• Cliffhanger: The original TV airing, as well as the DVD, had the Alice's Adventures in Wonderland section end right as the Jabberwocky shuffles into Alice's living room and she screams. Because the two parts were released as standalone films on VHS, the first part ends as Alice runs home after escaping Wonderland, with the scenes that follow moved to the top of the second part and a title card providing backstory added.
  • Coming of Age Story: Alice is preoccupied with growing up throughout her journey, and she succeeds by the time she stands up to the Jabberwocky. In the end her parents finally decide she's old enough to join them for tea.
  • Composite Character: Averted with the Red Queen. She and the Queen of Hearts are different characters as in the original books.
  • Darkest Hour: The film has two:
  • The Dreaded: The Jabberwocky is largely feared.
  • Disney Death: The White Knight is defeated when he tries to fight the Jabberwocky in the climactic scene, but turns up alive and well among the characters who sing to Alice from the mirror in the end.
  • Dream Within a Dream: This device is used to link the plots of Wonderland and Through the Looking-Glass together. Alice seemingly wakes up at the end of the "Wonderland" section, only to discover that she's not really back home, but in Looking-Glass Land.
  • Gender Flip: Tweeddledee is played by a woman, although this doesn't alter the plot.
  • Heel–Face Turn: The King and Queen of Hearts at the end of Part Two. For that matter, the Knave they betrayed did this as he's a guest in Alice's party.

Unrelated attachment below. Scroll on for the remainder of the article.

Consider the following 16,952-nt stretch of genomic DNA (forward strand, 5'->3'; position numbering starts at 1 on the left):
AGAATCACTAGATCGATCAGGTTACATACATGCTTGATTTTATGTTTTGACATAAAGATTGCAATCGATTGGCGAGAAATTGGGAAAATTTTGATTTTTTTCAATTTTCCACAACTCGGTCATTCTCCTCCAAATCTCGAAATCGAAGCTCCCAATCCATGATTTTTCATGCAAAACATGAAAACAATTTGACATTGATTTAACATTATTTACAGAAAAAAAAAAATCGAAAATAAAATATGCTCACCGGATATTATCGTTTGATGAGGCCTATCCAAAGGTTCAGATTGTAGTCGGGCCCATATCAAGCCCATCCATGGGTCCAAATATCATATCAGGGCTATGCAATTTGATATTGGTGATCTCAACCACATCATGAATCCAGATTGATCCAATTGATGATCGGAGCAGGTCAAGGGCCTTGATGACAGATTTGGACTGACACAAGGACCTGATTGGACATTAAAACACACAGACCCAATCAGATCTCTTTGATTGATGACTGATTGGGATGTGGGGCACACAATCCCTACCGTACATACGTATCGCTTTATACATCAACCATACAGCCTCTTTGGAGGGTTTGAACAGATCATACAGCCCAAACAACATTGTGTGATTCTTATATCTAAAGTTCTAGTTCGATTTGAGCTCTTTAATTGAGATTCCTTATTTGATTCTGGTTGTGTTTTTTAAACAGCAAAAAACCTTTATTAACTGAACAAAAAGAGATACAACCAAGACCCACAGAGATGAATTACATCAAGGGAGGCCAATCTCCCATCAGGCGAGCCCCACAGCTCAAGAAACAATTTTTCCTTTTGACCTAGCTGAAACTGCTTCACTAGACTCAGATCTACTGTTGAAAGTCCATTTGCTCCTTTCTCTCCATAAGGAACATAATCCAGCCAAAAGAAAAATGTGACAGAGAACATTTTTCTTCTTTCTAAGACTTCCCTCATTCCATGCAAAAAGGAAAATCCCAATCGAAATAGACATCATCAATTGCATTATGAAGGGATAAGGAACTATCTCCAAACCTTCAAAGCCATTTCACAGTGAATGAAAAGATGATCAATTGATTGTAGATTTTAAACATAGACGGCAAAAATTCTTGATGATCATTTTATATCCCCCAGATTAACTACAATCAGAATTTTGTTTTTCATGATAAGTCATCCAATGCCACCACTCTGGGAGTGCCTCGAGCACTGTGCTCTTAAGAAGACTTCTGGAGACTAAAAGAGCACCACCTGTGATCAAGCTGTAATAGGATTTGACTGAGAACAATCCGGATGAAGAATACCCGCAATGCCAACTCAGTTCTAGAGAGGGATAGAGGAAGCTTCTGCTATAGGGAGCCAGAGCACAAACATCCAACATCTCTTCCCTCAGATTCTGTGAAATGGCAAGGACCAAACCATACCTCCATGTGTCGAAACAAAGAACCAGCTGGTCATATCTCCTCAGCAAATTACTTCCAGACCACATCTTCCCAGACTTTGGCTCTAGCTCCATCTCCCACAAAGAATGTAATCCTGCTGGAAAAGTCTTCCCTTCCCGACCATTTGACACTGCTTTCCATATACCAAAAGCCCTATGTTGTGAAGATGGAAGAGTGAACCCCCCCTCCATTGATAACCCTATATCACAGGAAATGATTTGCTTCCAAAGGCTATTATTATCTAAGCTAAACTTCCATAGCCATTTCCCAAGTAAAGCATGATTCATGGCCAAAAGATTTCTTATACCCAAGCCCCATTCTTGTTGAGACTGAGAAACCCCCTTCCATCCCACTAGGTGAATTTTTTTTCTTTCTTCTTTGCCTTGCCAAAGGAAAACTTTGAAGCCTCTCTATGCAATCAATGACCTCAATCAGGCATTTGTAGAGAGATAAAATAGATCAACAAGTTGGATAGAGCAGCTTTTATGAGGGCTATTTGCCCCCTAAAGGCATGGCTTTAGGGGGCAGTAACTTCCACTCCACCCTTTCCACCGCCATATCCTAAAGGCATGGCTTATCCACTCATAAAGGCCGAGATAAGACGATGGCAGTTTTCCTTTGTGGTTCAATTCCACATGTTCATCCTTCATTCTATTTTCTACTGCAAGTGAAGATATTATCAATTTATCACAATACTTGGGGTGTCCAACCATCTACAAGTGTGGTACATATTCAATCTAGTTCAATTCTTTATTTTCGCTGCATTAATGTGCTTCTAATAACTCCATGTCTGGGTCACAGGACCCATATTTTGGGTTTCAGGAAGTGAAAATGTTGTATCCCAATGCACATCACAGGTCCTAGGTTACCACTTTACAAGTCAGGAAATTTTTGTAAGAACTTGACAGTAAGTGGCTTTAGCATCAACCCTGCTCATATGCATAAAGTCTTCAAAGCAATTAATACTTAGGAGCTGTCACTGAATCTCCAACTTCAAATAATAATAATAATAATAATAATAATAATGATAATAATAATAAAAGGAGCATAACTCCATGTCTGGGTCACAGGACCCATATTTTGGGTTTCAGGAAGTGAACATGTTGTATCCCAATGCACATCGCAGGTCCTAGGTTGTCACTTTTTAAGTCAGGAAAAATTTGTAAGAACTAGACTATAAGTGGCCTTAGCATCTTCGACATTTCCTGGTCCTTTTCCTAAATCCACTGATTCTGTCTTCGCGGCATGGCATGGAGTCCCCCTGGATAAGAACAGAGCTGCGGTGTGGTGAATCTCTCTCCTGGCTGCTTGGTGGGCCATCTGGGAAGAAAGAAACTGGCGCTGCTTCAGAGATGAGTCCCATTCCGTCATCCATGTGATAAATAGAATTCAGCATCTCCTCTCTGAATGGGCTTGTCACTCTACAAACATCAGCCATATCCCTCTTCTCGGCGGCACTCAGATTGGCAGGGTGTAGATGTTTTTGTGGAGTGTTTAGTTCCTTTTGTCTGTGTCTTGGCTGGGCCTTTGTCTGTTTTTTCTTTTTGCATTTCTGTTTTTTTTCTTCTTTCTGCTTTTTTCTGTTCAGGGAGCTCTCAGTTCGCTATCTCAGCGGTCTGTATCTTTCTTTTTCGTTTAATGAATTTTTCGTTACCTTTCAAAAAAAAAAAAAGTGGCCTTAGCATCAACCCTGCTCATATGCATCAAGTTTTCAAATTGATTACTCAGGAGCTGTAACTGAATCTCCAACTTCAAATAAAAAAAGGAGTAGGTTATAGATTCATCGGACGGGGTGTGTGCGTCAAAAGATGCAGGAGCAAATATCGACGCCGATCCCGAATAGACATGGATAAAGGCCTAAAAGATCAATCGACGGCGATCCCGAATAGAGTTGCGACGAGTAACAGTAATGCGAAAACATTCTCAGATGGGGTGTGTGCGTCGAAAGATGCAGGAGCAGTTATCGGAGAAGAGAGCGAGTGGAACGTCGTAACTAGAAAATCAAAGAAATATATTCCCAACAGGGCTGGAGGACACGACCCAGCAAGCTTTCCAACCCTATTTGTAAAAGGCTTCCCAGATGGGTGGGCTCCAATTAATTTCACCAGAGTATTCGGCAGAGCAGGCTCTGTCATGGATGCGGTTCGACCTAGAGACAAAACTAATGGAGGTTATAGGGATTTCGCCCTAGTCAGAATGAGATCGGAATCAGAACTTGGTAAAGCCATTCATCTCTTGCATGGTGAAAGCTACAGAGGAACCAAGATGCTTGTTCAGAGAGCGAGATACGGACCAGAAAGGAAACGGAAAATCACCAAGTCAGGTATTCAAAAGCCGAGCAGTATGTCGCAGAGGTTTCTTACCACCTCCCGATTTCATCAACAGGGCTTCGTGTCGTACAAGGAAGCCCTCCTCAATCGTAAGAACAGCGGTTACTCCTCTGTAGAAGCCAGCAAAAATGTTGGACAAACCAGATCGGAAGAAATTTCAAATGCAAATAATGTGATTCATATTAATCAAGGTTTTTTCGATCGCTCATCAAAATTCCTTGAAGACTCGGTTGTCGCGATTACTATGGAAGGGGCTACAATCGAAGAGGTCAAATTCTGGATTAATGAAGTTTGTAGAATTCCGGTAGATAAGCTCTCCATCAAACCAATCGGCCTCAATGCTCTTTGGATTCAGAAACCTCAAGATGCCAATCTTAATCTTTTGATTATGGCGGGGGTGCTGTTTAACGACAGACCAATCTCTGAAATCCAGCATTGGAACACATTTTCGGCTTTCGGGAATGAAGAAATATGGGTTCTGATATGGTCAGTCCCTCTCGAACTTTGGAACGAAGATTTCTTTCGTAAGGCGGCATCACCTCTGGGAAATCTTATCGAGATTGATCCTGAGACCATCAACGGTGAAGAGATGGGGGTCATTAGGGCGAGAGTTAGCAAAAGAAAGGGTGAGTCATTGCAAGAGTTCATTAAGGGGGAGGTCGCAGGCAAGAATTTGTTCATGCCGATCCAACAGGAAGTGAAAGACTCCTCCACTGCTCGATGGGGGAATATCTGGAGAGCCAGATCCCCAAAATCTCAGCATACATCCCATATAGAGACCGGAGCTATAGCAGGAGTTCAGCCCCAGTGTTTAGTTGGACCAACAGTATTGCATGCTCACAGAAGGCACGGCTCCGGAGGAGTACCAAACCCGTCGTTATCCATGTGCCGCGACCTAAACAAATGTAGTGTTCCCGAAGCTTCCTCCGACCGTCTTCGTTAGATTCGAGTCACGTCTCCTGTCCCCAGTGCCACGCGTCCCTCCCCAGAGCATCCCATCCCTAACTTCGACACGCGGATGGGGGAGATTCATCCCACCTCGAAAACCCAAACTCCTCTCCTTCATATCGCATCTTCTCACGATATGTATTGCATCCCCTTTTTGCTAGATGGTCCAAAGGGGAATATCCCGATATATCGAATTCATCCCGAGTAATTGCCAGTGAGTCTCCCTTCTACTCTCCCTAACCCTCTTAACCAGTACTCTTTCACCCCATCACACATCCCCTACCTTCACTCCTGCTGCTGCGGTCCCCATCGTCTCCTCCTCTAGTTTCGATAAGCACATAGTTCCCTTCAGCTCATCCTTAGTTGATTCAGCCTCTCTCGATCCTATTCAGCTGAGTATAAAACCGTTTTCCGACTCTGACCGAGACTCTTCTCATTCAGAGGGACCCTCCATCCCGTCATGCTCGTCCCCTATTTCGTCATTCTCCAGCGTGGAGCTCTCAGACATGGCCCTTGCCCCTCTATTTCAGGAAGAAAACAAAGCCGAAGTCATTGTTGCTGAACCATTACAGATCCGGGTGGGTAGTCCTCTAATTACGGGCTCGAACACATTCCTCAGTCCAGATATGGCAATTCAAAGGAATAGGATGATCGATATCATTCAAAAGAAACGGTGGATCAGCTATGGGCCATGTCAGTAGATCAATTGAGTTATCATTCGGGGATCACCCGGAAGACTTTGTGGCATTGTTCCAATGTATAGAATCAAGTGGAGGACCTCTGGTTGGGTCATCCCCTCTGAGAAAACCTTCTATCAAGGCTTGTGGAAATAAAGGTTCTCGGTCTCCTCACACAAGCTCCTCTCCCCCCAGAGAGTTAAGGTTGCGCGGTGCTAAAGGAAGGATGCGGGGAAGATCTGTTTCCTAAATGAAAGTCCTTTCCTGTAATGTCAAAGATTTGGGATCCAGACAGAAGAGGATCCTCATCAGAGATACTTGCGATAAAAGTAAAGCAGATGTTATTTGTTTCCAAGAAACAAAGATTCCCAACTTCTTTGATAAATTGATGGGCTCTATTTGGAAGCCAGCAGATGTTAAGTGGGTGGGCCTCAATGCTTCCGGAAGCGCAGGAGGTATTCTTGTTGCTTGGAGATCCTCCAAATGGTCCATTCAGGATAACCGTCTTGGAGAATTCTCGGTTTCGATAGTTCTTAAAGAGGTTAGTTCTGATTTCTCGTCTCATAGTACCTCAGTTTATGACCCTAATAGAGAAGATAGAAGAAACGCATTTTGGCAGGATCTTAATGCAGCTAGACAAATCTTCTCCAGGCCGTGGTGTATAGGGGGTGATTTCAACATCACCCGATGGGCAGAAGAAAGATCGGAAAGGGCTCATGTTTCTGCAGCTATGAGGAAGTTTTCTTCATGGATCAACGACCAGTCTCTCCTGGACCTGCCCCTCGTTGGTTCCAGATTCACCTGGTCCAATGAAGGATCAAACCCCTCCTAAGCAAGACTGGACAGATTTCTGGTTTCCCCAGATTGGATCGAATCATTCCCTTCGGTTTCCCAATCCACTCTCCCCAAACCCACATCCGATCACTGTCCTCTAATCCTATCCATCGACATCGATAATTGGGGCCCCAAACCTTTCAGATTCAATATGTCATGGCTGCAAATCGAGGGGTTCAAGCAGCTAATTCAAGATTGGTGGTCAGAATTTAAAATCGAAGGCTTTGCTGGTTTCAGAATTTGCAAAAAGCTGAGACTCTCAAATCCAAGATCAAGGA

• I'm Not Afraid of You: Alice says this to defeat the Jabberwocky.
  • The Musical
  • Or Was It a Dream?: It seems to all have been a dream at the end of the film until Alice looks through the looking glass again and sees everyone she met in Wonderland and the Looking Glass World singing to her.
  • Patter Song: The fast-paced "Can You Do Addition?" song that the Red and White Queens sing to Alice in the Through the Looking-Glass section.
    Can you do addition what is one and one and one and one and one and one and one and two?
  • Pep-Talk Song: Actually inverted by the Cheshire Cat; the scene seems perfectly set up for him to sing an uplifting song to Alice about how she'll find her way home if she just doesn't give up... and he does the exact opposite, singing a dreary and depressing song about how "There's No Way Home".
  • Plot-Irrelevant Villain: The Jabberwock is an unnecessary addition to the "Through the Looking Glass" portion of the film. In the original book, the Jabberwock never appeared outside the poem "Jabberwocky". Irwin Allen, however, believed the story needed an equivalent to the Boogeyman, so he made the Jabberwock appear and scare Alice when she reads the poem, and then turn up again twice later (once at the end of the Humpty Dumpty scene, the second during the climax). But really it contributes nothing to the story, aside from allowing the producers to put in a climax somewhat more comprehensible than the book's rather bewildering finale (as well as giving Alice a reason to "grow up" by facing her fears).
  • Truer to the Text: Only takes a few liberties, mostly in Through the Looking-Glass (the Jabberwocky being an actual antagonist and not just a random poem Alice reads is the biggest example), though it stands as one of the very few adaptations to actually cover Through the Looking-Glass separately and not just lump a few elements from it in with the first book.
  • Villain Song: The Queen of Hearts' song "Off With Their Heads".
  • Your Mind Makes It Real: When Alice read the poem "Jabberwocky," her fear makes the monster actually appear. From then on he reappears whenever she gets scared, until she finally conquers her fear of him and makes him disappear.
  • Your Princess Is in Another Castle!: Alice apparently returns home after fighting the cards, but is in another parallel world and has to face her fears.